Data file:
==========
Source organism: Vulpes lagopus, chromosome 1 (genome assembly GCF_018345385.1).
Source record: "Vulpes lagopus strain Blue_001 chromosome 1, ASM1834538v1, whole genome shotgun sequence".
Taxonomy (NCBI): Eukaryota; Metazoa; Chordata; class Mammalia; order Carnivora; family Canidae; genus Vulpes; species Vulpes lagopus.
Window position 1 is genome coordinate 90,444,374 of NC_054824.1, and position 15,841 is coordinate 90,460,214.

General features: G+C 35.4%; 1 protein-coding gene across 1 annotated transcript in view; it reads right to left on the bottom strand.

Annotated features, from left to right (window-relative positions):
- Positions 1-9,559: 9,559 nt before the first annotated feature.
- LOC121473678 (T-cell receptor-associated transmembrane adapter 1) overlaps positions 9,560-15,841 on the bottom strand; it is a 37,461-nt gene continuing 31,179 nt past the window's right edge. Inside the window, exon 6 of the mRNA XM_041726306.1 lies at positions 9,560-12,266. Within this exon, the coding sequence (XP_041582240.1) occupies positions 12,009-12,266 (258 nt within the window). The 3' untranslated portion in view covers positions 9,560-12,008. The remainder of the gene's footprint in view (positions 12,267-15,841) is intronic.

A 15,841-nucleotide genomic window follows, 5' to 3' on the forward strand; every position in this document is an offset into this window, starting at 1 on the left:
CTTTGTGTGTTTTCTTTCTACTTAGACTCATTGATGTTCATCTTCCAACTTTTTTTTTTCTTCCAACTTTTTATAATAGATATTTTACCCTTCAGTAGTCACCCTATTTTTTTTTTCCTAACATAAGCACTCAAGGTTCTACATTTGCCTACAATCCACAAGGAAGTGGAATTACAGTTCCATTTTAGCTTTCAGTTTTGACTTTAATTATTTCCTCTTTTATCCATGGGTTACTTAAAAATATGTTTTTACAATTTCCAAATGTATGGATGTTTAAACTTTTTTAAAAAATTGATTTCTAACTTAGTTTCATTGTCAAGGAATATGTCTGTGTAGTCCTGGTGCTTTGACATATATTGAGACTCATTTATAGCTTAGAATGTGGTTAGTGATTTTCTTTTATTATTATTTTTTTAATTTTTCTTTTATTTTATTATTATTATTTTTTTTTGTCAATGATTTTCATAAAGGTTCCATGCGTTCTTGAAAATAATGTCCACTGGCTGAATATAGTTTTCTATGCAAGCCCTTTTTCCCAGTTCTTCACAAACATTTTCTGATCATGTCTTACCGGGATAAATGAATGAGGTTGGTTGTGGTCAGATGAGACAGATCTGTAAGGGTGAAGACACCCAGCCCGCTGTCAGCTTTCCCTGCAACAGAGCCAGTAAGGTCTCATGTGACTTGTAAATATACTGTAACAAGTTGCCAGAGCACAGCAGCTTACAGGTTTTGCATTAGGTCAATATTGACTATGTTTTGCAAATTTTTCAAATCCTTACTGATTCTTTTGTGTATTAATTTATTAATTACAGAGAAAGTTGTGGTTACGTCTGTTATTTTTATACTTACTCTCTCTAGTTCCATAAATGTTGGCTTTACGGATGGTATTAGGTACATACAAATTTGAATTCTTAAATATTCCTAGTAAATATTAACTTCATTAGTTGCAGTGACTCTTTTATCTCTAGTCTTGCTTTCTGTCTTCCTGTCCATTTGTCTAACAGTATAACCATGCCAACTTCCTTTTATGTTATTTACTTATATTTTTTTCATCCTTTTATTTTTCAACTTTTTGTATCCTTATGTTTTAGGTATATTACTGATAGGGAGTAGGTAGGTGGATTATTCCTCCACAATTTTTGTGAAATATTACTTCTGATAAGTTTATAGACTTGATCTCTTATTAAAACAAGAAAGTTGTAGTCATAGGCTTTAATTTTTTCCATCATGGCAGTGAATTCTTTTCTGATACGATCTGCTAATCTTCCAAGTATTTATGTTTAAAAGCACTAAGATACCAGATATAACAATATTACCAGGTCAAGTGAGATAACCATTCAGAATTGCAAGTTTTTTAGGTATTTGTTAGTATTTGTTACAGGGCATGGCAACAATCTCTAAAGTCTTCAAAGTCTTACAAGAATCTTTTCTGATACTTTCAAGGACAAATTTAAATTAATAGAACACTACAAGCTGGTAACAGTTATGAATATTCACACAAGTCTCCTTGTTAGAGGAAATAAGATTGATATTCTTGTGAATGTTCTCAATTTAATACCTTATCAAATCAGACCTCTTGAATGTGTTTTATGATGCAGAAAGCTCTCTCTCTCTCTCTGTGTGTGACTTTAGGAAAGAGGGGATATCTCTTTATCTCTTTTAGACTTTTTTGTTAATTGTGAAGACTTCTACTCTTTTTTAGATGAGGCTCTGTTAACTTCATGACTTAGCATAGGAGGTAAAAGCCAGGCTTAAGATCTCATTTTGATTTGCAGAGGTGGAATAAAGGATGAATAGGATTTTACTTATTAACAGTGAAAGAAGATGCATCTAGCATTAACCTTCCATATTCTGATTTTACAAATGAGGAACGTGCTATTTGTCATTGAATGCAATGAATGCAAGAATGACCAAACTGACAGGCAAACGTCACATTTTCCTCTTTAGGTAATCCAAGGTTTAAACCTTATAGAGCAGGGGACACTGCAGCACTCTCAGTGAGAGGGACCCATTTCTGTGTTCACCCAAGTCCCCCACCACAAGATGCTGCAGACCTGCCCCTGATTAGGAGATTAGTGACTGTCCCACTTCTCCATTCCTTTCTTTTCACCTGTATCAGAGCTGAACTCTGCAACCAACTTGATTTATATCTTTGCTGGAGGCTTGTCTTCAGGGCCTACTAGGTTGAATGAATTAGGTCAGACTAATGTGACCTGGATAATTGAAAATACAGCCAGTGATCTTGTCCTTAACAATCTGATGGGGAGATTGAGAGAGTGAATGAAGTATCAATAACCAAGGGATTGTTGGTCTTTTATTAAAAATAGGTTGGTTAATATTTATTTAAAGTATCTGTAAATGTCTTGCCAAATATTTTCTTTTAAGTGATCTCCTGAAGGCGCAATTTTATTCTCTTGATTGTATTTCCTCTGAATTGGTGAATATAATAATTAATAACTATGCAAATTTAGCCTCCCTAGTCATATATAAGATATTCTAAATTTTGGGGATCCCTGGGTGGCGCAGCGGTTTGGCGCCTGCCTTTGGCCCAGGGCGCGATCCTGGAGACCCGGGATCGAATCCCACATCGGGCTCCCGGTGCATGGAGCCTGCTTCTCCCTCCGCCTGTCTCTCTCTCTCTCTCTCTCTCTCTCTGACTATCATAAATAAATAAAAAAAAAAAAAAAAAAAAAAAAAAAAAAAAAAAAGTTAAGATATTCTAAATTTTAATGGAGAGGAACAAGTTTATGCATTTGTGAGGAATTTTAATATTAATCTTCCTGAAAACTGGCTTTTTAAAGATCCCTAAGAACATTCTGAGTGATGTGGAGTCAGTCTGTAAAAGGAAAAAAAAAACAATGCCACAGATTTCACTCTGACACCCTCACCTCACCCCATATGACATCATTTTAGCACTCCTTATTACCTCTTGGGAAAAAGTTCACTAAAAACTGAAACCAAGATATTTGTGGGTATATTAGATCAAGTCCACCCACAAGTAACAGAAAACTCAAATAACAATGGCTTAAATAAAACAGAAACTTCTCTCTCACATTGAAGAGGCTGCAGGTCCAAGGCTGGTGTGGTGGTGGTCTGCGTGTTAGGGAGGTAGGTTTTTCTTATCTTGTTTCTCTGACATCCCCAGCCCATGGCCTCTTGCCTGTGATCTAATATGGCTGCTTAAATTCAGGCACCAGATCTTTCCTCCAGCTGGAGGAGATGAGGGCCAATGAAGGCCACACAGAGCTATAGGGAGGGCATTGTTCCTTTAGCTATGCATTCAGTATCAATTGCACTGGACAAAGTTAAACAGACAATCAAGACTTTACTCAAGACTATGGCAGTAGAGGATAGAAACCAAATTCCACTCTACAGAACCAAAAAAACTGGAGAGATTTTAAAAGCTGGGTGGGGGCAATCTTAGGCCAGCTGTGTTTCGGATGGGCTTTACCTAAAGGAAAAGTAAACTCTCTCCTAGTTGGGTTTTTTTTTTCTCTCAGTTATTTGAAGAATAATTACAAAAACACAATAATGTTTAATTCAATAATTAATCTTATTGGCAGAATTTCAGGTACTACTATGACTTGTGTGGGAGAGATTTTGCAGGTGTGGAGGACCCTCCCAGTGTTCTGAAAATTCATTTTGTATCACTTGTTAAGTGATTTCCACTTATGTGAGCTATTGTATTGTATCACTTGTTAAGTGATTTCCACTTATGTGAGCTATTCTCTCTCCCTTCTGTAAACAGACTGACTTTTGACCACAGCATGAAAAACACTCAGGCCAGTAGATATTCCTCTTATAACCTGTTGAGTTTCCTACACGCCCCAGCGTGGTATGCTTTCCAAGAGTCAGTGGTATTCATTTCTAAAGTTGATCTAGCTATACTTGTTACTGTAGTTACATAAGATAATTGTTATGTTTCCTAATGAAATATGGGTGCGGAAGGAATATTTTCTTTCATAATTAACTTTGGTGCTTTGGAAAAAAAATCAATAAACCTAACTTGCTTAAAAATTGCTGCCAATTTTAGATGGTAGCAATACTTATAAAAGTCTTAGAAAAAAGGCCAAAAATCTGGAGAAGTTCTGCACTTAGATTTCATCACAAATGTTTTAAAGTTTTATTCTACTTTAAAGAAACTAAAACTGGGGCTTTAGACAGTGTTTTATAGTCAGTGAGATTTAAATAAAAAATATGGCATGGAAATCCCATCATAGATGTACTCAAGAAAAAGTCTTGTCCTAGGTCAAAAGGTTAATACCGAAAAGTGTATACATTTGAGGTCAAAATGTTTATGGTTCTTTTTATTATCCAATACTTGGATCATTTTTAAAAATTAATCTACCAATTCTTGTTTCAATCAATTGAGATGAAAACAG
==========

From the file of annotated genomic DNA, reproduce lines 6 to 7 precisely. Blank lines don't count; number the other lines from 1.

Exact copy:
Annotated features, from left to right (window-relative positions):
- Positions 1-9,559: 9,559 nt before the first annotated feature.